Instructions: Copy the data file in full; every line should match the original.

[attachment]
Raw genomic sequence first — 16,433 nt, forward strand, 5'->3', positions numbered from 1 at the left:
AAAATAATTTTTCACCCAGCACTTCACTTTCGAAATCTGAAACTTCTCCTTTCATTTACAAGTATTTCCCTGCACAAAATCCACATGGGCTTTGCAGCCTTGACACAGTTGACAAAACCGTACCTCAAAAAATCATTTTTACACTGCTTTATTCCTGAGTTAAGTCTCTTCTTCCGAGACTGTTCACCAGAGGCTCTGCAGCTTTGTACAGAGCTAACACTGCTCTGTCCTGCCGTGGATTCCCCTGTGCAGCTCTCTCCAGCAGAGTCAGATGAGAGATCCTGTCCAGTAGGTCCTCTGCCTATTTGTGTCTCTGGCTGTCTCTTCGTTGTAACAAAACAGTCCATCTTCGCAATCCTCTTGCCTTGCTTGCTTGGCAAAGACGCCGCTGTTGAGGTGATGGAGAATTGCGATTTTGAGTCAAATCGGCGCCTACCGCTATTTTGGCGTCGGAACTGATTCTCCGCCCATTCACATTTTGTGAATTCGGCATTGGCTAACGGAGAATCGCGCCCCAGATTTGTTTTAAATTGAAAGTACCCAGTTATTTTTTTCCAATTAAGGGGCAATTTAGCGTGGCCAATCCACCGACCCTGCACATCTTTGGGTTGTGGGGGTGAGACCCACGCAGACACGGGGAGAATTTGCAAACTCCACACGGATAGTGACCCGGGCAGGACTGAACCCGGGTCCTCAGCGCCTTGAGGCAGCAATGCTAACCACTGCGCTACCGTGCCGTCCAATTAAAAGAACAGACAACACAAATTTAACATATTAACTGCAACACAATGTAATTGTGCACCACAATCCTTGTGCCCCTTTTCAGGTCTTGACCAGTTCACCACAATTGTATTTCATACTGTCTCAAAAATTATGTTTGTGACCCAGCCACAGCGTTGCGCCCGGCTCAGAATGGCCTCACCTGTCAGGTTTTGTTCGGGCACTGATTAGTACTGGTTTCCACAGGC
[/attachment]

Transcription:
Raw genomic sequence first — 16,433 nt, forward strand, 5'->3', positions numbered from 1 at the left:
AAAATAATTTTTCACCCAGCACTTCACTTTCGAAATCTGAAACTTCTCCTTTCATTTACAAGTATTTCCCTGCACAAAATCCACATGGGCTTTGCAGCCTTGACACAGTTGACAAAACCGTACCTCAAAAAATCATTTTTACACTGCTTTATTCCTGAGTTAAGTCTCTTCTTCCGAGACTGTTCACCAGAGGCTCTGCAGCTTTGTACAGAGCTAACACTGCTCTGTCCTGCCGTGGATTCCCCTGTGCAGCTCTCTCCAGCAGAGTCAGATGAGAGATCCTGTCCAGTAGGTCCTCTGCCTATTTGTGTCTCTGGCTGTCTCTTCGTTGTAACAAAACAGTCCATCTTCGCAATCCTCTTGCCTTGCTTGCTTGGCAAAGACGCCGCTGTTGAGGTGATGGAGAATTGCGATTTTGAGTCAAATCGGCGCCTACCGCTATTTTGGCGTCGGAACTGATTCTCCGCCCATTCACATTTTGTGAATTCGGCATTGGCTAACGGAGAATCGCGCCCCAGATTTGTTTTAAATTGAAAGTACCCAGTTATTTTTTTCCAATTAAGGGGCAATTTAGCGTGGCCAATCCACCGACCCTGCACATCTTTGGGTTGTGGGGGTGAGACCCACGCAGACACGGGGAGAATTTGCAAACTCCACACGGATAGTGACCCGGGCAGGACTGAACCCGGGTCCTCAGCGCCTTGAGGCAGCAATGCTAACCACTGCGCTACCGTGCCGTCCAATTAAAAGAACAGACAACACAAATTTAACATATTAACTGCAACACAATGTAATTGTGCACCACAATCCTTGTGCCCCTTTTCAGGTCTTGACCAGTTCACCACAATTGTATTTCATACTGTCTCAAAAATTATGTTTGTGACCCAGCCACAGCGTTGCGCCCGGCTCAGAATGGCCTCACCTGTCAGGTTTTGTTCGGGCACTGATTAGTACTGGTTTCCACAGGC